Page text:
Jordan, a safe haven for refugees since the start of the Syria crisis in 2011, hosts the third highest number of Syrian refugees. The majority lives in cities, while others reside mainly in Azraq and Zaatari camps. Despite the added strain of the refugee influx on Jordan’s economy, communities continue to live in relative harmony. Life has recently become harder for refugees and vulnerable Jordanians due to the coronavirus restrictions. The EU is a big contributor of aid, helping Jordan to care for the refugees and host communities.
According to the UN, 86% of Syrian refugees outside camps in Jordan live below the poverty line. Most Syrian families rely on humanitarian aid to meet their basic needs at a time of aid cuts and economic crisis, compounded by the coronavirus pandemic. In refugee camps, essential services have been maintained and safety measures put in place. However, urban refugees and host communities struggle to access basic services and earn an income. Instead of going to school, some refugee children are sent to work or get married at a young age.
With strict measures imposed by the Jordanian government due to COVID-19, access to refugee camps is highly controlled. Leave and work permits have stopped being granted to Syrians in camps, especially after a rise of COVID-19 cases in Azraq and Zaatari. This has also led to the closure of schools and community centres.
Some 10,000 people are stranded in a no-go military zone on the north-eastern border, in the informal settlement of Rukban. Its population consists mostly of Syrian women and children. Since the coronavirus outbreak, stranded people do not have access to lifesaving health and nutrition services in Jordan anymore.
With limited prospects of returning to Syria, refugees need better access to social services, healthcare and economic opportunities to become more self-reliant.
Since the beginning of the Syrian crisis, the European Union has channelled roughly €3.2 billion to Jordan through humanitarian, development and macro-financial assistance. Of this, humanitarian aid amounts to over €390 million for the provision of services including healthcare, food, multi-purpose cash assistance and other basics such as shelter, water and sanitation, education, psychosocial support and protection. In 2021, the EU has mobilised €15 million in humanitarian assistance, the same amount contributed last year.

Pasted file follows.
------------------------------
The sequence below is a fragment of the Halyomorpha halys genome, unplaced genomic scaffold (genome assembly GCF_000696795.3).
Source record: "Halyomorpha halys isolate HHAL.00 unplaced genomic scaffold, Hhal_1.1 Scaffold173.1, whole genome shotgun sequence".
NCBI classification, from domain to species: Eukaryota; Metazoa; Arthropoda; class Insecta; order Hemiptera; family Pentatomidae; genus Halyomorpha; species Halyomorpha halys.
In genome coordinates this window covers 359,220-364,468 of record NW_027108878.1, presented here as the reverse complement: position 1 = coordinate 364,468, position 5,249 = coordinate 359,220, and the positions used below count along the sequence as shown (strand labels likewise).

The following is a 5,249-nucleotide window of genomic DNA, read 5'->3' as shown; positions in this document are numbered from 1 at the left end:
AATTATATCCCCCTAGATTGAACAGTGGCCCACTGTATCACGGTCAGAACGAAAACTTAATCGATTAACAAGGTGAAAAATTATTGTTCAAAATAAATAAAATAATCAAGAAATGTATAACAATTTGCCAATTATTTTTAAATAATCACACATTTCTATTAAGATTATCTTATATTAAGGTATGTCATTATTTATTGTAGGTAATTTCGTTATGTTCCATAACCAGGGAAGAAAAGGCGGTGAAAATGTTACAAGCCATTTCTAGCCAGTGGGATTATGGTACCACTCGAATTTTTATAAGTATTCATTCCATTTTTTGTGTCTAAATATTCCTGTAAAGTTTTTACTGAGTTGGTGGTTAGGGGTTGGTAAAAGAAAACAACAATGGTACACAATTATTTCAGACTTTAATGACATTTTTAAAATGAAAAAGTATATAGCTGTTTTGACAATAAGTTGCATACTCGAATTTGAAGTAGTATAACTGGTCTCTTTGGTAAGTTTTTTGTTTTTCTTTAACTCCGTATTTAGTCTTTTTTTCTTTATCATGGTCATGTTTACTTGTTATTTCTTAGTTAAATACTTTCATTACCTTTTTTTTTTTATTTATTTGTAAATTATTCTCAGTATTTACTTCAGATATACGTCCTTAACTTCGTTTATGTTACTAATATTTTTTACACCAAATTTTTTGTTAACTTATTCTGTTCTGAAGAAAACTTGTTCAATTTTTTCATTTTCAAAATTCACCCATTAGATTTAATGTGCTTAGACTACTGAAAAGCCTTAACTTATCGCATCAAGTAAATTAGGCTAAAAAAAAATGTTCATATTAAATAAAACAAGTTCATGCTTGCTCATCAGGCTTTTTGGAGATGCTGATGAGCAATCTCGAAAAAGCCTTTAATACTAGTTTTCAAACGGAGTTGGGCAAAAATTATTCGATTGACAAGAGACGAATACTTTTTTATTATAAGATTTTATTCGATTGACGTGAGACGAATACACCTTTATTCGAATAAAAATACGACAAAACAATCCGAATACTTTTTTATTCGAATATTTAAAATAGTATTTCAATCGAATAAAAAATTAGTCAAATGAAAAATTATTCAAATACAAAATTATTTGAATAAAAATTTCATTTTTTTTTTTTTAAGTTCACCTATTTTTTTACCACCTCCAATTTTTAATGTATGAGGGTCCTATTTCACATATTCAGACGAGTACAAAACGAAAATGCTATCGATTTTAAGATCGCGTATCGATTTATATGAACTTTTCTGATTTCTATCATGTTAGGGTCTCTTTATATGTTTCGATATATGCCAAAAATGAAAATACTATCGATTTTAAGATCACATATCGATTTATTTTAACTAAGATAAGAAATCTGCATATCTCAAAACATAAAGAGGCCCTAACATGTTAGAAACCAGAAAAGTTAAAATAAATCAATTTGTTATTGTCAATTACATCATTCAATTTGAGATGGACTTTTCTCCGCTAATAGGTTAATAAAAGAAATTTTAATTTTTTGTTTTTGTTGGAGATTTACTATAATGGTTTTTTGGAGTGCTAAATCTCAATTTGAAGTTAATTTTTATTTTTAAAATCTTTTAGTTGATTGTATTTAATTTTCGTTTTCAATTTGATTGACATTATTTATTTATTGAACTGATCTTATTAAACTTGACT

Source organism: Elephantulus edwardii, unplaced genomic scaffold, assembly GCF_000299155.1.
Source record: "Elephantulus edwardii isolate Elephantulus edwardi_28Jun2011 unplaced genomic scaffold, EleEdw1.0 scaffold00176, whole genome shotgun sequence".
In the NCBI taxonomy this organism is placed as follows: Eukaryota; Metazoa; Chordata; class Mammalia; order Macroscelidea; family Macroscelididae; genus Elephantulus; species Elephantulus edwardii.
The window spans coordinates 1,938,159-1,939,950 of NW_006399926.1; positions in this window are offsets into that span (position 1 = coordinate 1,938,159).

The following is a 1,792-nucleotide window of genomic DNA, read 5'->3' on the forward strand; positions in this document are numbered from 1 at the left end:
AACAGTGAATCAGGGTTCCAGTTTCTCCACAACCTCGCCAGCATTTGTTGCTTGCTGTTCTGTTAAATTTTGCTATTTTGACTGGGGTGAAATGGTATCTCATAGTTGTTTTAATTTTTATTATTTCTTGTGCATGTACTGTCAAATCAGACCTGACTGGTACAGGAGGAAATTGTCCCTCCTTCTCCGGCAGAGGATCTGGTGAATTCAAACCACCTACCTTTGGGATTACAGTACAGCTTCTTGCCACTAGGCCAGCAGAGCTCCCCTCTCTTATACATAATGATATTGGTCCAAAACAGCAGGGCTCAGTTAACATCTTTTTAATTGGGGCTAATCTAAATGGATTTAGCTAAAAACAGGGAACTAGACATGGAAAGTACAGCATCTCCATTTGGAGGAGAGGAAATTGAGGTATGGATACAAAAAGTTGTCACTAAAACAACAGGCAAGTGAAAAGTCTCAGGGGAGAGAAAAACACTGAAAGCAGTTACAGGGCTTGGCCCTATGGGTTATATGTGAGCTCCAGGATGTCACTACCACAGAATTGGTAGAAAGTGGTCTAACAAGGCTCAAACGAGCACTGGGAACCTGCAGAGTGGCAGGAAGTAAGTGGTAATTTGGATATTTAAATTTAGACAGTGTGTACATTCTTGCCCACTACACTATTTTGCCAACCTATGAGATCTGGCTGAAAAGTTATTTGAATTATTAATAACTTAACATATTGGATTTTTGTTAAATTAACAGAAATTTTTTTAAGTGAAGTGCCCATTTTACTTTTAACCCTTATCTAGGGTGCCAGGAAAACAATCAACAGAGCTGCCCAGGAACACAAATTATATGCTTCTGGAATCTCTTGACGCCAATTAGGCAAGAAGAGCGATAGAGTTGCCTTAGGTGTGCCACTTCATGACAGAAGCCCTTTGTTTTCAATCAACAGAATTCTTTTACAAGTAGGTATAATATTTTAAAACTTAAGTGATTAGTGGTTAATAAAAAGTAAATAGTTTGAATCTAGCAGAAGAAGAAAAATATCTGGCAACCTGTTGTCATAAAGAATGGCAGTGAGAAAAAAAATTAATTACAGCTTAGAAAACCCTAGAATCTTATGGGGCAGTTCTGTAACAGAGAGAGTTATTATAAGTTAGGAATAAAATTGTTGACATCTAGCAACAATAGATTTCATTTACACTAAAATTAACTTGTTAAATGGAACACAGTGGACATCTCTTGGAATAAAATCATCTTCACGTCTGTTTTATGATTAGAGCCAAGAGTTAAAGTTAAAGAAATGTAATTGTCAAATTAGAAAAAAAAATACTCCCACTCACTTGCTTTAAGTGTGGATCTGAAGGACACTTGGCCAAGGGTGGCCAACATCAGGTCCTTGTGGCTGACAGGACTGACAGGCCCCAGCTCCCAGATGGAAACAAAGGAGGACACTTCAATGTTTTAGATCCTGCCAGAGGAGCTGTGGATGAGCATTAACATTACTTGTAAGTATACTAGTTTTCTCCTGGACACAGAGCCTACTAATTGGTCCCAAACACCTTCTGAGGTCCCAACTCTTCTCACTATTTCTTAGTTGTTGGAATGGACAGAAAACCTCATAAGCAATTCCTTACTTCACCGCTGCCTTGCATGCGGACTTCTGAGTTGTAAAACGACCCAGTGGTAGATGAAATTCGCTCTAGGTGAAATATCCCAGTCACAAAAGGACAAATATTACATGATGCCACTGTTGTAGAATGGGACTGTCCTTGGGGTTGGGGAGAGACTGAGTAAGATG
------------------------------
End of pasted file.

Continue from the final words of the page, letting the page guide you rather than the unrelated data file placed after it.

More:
Humanitarian aid goes to refugees living in Zaatari, Azraq and the Emirati Jordanian refugee camps, as well as Syrian refugees and refugees of other nationalities in urban settings and in Rukban. The provision of essential services in villages and towns across the country also benefits vulnerable Jordanian families. Various programmes address the specific needs of women and children who make up more than half of the refugee population.
Since the first reported coronavirus case in early March 2020, EU partners have been closely monitoring the epidemiological situation inside the refugee camps, under the leadership of the Ministry of Health. They have also stepped up prevention and preparedness measures and trained the staff of health facilities. Awareness campaigns have been undertaken, also ensuring refugee families have protection and hygiene products.
To address educational needs, EU-funded programmes ensure quality schooling for vulnerable children, including those with disabilities. Innovative approaches are used to help out-of-school children find their way into the formal education system. The aim is to achieve inclusive education and an environment that systematically protects vulnerable children. Since schools remain closed until further notice, home schooling has been supported through creative tools and follow up via phone, video and chat services.
Syrian refugees in Jordan without updated documentation are vulnerable to exploitation and abuse. The lack of official documents limits their freedom of movement and prevents them from entering the labour market and accessing essential services such as healthcare and education. The EU is therefore supporting the UN Refugee Agency (UNHCR) and a consortium of partner organisations to help regularise the status of refugees without proper registration for themselves or their family. Although the pandemic has changed the face of communications, registration teams continue to operate remotely, using innovative technologies and secure procedures.
Mutual commitments exist between the EU and Jordan following pledges made at a London conference in 2016 and the Brussels Syria conferences that take place yearly from 2017 to 2021. The Brussels conferences have been successful at mobilising international financial support for Syrians and the host communities, both inside Syria and in neighbouring countries.